As fans would expect, U2 are always keen to push things forward but are clear about who they are. Stephen says, “Bono is the most vocal about what he wants. Edge is very considered. Larry is slightly subjective but knows what he likes. Adam is like Edge, a little bit more thoughtful. If we'd gone following Edge's or Bono's direction, we would have a totally different cover. They have to agree on it as a band and that's how you arrive at what you are doing. For the Pop album cover, Shaughn and I designed 75 different sleeves for the first meeting. We had designed covers that were maybe more suited to a more outright dance orientated band like Underworld than U2. They put them out on the table and very quickly they would pick out some. Then five covers would emerge and the rest would all be put to one side, as they knew then they weren't right.”
Even with a U2 project, a finished sleeve is the one that everyone involved can agree on.
In the last few years, things have changed: Paul McGuinness retired in 2013 and the management team are now based in Los Angeles. Once, it was seven people, including the band, on a shoot; now, record company, PR and management are all present to give their opinion. Speaking about the last shoot Stephen attended, he says “There was a creative director (Jefferson Hack) that Bono had brought in and we were all asked for opinions. I thought, this is confusing, especially in a photographic session. How can the band concentrate when there are so many opinions coming from here and there?”
His last full project with them was 2008’s album, No Line on the Horizon. For that, Bono had the image (Boden Sea from Hiroshi Sugimoto) and the title from the start. Sugimoto permitted them to use his image for the cover but he didn’t want any typography on it – a difficult problem, solved by the addition of a plastic sleeve overlay, which seems to reflect the era of special packaging where music is placed together with other promotional material. With Songs of Innocence, Shaughn took over on the project – “He had always been very heavily involved in every way. We were fifty/fifty for a long time on ideas and where we were going but, on this cover, he took the lead.”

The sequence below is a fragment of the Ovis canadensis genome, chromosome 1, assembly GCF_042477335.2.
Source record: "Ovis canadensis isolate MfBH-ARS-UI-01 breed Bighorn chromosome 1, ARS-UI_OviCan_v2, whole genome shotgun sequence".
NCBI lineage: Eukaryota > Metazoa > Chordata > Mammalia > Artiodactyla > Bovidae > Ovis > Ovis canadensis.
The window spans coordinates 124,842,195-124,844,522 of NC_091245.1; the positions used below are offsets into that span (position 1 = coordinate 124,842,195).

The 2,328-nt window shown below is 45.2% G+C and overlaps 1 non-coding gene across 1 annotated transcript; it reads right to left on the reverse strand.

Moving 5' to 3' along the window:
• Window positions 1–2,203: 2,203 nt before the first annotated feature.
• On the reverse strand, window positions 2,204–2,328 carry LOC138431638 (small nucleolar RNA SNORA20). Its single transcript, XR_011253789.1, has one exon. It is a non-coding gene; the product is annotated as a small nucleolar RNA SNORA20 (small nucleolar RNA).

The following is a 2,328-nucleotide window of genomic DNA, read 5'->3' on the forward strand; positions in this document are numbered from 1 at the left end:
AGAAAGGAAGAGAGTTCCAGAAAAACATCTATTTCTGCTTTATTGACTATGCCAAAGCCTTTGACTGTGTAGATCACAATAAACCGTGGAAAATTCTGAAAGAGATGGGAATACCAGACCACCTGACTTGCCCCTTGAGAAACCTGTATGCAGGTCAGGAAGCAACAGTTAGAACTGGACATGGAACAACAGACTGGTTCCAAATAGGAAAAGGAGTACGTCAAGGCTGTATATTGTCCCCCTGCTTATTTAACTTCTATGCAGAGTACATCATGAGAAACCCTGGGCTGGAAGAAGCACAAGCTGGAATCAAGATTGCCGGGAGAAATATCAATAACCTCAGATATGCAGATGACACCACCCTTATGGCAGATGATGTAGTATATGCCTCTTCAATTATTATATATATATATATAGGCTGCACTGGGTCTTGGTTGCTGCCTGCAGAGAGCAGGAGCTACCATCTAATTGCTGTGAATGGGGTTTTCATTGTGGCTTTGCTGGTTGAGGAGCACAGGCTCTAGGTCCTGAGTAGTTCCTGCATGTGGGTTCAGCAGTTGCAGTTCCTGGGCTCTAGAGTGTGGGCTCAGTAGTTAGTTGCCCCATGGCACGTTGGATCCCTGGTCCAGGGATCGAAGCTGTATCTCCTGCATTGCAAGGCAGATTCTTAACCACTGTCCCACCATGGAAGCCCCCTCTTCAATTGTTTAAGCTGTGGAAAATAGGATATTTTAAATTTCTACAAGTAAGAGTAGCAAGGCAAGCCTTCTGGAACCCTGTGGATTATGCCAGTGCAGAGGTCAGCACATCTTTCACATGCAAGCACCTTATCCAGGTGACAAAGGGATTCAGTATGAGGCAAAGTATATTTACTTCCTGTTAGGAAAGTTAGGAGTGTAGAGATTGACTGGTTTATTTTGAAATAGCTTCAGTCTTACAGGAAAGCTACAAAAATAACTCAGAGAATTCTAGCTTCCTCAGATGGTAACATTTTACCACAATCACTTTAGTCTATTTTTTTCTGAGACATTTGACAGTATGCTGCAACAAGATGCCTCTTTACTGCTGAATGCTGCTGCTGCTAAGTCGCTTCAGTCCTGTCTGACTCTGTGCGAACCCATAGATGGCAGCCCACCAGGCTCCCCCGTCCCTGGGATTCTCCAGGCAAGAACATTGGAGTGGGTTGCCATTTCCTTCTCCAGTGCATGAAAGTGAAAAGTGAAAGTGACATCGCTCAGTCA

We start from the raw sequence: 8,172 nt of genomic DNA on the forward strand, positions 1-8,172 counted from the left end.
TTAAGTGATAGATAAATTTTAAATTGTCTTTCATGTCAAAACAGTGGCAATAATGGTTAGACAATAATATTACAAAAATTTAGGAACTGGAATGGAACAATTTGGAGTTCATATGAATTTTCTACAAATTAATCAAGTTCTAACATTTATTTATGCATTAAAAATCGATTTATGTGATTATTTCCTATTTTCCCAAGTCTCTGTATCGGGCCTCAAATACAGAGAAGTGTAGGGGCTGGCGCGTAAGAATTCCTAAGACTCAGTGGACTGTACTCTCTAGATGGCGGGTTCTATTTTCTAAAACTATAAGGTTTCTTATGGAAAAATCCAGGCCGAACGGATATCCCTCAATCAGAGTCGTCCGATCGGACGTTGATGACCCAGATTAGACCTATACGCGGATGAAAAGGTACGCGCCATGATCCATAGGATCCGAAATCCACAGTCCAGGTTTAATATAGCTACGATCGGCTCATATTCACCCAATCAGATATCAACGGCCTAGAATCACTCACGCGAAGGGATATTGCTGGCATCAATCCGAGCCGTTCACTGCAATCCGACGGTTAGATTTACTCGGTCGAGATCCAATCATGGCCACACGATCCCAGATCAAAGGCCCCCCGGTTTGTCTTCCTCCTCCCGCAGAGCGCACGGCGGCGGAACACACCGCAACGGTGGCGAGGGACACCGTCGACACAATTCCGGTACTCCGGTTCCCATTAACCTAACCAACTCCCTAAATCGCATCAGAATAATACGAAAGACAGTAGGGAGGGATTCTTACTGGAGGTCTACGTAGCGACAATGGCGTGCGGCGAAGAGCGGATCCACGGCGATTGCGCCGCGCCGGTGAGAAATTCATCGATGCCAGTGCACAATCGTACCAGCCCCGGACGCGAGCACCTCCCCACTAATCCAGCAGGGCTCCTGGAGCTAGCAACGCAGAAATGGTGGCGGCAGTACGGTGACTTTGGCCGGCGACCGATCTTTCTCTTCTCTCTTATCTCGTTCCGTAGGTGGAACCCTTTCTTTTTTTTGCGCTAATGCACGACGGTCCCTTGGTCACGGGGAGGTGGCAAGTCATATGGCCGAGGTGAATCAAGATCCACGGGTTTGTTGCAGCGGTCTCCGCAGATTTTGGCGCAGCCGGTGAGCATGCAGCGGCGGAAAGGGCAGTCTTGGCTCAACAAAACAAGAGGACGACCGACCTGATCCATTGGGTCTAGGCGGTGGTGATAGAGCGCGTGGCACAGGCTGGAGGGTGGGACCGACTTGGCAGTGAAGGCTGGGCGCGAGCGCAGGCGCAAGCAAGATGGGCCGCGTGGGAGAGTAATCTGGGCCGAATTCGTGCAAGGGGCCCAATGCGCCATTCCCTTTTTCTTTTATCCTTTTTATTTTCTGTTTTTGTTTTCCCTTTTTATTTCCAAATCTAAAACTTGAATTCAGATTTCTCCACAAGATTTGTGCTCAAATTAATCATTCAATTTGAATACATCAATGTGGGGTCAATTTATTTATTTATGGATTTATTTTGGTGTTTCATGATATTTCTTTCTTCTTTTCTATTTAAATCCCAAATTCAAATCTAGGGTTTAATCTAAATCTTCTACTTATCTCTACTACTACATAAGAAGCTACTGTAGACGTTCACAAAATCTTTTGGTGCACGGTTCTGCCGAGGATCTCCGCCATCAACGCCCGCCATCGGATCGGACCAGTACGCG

While Stephen retired from AMP Visual late last year, it doesn’t mean he will not be involved with U2 anymore. “If they want me to get involved in the future, that's fine; if they don't want me to get involved, that's equally fine.”
Reflecting on his career, Stephen says he “enjoyed going to work every day because everyday was a different challenge”. And in the process of enjoying his work, he learned a few things. The first: “Creatives are never great at chasing money but I became better at it. It's very hard to concentrate on the creative side of things and also the financial side but you have to – that's the only way you can survive. There were times when there was no money coming in. You couldn’t pay yourself but you've got to pay the staff. So you just have to go with what's there and just try to do good work.” The second: “The respect for the designer and what they do has changed. Up until the early half of the 1990s, we did board based artwork with overlays. We produced flat boards with overlays for colours etc on them and the client had no idea how you got from there to a finished print piece. Once the computer came along, it made our life a lot easier in lots of ways but it also made it a lot more difficult because the client wanted to see the finished job before they even made a decision on it. You have to build a relationship, to make them [clients] understand what you are offering and that what you were giving them is a very important part of the whole process.”